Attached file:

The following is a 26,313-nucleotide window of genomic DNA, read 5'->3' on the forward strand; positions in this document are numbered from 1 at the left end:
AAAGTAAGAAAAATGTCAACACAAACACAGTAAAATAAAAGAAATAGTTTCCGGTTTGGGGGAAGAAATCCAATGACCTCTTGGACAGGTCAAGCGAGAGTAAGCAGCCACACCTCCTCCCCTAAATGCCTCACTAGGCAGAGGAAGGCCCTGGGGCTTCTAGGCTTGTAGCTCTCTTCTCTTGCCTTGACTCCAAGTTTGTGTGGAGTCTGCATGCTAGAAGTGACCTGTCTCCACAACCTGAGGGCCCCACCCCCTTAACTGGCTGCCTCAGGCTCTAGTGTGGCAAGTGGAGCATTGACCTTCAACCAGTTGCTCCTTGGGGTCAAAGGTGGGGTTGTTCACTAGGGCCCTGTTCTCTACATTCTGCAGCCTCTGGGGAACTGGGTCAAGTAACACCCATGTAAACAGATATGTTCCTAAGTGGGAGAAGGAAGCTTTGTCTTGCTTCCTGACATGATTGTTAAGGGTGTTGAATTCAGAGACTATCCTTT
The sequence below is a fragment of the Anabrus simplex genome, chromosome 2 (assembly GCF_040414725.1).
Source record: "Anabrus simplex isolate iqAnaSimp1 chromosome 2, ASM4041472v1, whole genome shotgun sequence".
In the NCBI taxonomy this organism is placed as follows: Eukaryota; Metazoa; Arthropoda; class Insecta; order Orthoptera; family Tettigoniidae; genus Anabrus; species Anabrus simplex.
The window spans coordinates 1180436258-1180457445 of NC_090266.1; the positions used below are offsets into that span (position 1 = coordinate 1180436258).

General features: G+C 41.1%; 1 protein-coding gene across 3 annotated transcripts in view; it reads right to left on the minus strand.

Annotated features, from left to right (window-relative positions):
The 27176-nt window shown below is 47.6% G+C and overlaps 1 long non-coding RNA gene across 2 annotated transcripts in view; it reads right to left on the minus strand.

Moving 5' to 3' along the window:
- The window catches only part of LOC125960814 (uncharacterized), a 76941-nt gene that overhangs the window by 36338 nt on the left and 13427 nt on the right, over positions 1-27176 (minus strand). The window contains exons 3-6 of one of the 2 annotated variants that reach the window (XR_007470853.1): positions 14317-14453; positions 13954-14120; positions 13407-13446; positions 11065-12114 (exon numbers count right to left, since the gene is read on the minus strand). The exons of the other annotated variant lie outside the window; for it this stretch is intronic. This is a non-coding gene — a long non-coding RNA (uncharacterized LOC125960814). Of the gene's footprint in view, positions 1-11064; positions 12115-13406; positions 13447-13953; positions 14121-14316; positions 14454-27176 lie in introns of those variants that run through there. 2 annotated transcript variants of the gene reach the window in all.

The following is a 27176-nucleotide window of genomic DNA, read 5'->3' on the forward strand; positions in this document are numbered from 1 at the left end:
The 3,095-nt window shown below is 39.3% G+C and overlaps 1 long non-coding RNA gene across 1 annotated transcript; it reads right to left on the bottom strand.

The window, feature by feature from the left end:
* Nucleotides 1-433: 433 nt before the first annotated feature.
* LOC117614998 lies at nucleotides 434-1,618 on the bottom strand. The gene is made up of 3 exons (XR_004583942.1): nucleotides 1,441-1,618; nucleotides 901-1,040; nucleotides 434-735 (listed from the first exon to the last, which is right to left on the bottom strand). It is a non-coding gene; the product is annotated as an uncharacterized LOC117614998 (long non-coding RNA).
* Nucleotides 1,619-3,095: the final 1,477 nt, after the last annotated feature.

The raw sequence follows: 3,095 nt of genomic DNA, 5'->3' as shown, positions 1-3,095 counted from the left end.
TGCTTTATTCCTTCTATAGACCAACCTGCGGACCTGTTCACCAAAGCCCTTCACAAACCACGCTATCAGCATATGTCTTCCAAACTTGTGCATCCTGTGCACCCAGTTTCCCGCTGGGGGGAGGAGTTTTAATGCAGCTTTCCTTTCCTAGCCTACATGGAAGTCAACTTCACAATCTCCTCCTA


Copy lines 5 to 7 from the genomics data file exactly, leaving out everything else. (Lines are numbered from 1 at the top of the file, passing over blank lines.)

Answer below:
In the NCBI taxonomy this organism is placed as follows: Eukaryota; Metazoa; Arthropoda; class Insecta; order Orthoptera; family Tettigoniidae; genus Anabrus; species Anabrus simplex.
The window spans coordinates 1180436258-1180457445 of NC_090266.1; the positions used below are offsets into that span (position 1 = coordinate 1180436258).

General features: G+C 41.1%; 1 protein-coding gene across 3 annotated transcripts in view; it reads right to left on the minus strand.